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The Magic Cafe Forum Index » » Knots and loops » » Old Chestnut - Professor's Nightmare - Dimensions please (0 Likes) Printer Friendly Version

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Al Angello
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Mr. Bertoneski
Please go to the other forum that you love so much, because we have had enough of you thumbing your nose at us.
Al Angello The Comic Juggler/Magician
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"Footprints on your ceiling are almost gone"
bertoneski
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Shan't yah boo sucks to you! I like your forum so much better!
magicians
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So, if you've been doing restaurant magic for 15 years, I am surprised you never learned the "old chestnut" PN.
Illusionist, Illusionist consulting, product development, stage consultant, seasoned performer for over 35 years. Specializing in original effects. Highly opinionated, usually correct, and not afraid of jealous critics. I've been a puppet, a pirate, a pawn and a King. Free lance gynecologist.
Al Angello
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Ian
You old sly dog you, it took me a couple minutes to figure out how you knew this mystery man did restaurants for 15 years. I have to hand it to you my friend, you did some good detective work there. He is a joke, and you are a hoot.
Al Angello The Comic Juggler/Magician
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http://home.comcast.net/~juggleral/
"Footprints on your ceiling are almost gone"
bertoneski
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Sorry where does it say I did restaurant work for 15 years?
magicians
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Quote:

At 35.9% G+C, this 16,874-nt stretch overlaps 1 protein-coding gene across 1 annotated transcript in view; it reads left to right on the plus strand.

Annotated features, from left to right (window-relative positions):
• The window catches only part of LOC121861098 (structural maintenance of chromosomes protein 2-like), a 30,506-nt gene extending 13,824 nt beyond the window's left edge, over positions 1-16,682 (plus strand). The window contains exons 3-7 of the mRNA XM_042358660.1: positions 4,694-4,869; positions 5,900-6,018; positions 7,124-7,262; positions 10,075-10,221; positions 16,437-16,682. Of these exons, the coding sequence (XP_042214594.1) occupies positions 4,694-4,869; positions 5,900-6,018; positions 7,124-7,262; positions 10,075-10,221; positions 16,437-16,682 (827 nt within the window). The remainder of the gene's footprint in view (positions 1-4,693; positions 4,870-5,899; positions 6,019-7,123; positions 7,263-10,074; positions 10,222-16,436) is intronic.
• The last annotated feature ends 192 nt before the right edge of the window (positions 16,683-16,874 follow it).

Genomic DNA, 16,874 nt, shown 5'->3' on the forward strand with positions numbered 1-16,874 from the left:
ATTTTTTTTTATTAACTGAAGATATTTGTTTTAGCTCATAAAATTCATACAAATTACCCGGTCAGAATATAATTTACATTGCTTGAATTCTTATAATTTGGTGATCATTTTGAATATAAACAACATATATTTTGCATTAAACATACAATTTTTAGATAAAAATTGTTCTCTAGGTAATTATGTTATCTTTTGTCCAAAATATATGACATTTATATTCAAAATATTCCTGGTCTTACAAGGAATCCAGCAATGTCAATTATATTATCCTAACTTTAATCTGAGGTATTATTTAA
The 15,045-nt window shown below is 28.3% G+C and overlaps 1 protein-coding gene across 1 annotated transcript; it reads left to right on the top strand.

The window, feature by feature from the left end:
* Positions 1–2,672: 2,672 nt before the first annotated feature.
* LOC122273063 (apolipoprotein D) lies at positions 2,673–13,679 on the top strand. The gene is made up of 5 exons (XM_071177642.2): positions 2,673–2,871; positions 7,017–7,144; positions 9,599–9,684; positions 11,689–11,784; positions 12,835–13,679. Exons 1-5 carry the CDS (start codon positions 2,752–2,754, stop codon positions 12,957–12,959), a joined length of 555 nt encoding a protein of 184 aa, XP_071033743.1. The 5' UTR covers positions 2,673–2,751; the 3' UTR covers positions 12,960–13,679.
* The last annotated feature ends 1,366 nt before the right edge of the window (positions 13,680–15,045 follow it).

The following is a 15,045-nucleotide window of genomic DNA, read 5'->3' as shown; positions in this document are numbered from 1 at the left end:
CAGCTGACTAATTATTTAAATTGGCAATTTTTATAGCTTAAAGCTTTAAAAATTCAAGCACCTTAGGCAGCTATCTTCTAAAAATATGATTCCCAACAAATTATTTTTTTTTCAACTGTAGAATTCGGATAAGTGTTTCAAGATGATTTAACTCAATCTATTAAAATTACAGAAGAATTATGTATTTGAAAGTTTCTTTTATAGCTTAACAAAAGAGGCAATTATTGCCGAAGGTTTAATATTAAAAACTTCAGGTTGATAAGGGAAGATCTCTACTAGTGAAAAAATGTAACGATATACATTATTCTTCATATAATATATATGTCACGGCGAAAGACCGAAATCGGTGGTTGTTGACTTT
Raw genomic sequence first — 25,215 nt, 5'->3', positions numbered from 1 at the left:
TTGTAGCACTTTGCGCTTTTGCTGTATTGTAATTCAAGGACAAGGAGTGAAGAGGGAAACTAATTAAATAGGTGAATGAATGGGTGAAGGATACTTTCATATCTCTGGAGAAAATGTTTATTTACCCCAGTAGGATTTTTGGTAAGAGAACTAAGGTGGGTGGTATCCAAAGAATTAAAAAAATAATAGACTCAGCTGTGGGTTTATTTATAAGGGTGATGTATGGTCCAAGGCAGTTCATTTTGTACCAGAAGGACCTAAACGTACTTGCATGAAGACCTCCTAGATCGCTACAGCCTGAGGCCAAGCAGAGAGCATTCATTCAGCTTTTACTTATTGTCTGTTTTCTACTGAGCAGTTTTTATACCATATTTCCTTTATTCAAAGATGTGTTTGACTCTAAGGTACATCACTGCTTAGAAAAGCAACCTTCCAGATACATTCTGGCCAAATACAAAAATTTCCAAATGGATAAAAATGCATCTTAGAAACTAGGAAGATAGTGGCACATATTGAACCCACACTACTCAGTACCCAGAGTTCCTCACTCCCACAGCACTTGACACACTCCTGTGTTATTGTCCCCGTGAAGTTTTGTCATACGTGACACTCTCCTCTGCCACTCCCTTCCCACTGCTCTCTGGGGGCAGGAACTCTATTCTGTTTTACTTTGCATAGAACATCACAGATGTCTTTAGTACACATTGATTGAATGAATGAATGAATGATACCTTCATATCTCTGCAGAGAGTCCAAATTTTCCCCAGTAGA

On 2010-07-08 13:19, bertoneski wrote:
Sorry where does it say I did restaurant work for 15 years?

Sorry, you were commenting about someone else in another post. He said he did restaurant work 15 years ago. I thought it was you. You were just asking, and quoted the other guy. My mistake.
Illusionist, Illusionist consulting, product development, stage consultant, seasoned performer for over 35 years. Specializing in original effects. Highly opinionated, usually correct, and not afraid of jealous critics. I've been a puppet, a pirate, a pawn and a King. Free lance gynecologist.
KOTAH
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The term 'Old Chestnut' has a negative connotation. My view of the PN would be the term ' Classic'. It is an effect which has endured, and will continue to evolve. The 'magic' of this effect does not lie in its method as much as in the actual performance. Well'sold' it becomes a classic mystery rather than a puzzle.

Just my opinion voiced.

Kotah
murf
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Ian, don't you think you're coming down a little hard on the DVD authors? I'd think that most lecturers would assume that as soon as they've opened their hand and revealed the secret, the student has all the information he needs to make up a set of ropes. Granted, the ropes that Michael Finney uses are so long that, at least on the DVD I just watched, his middle rope is hardly ever all in the picture, let alone his long one --- but it's still pretty obvious that his ropes are roughly one foot, four feet, and seven feet long. And the very fact that his are so long emphasizes the point that there [i]is[/] no single correct answer to the question "How long are the ropes?"

A discussion of the lengths used by various performers, and their reasons for choosing those lengths, might be interesting. But someone would be sure to take offense at the suggestion....

Murf

Murf
Whit Haydn
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I use about fifteen feet of rope in my Mongolian Pop-Knot, making the long rope about nine feet long.

The long rope plays much bigger on a large stage, and I have performed this in front of as many as eight thousand people.

The illusion of the stretching is much more amazing and convincing when done with long ropes.

Here is my routine:

http://video.google.com/videoplay?docid=5135678836890976103#
magicians
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Quote:
On 2010-07-08 14:43, murf wrote: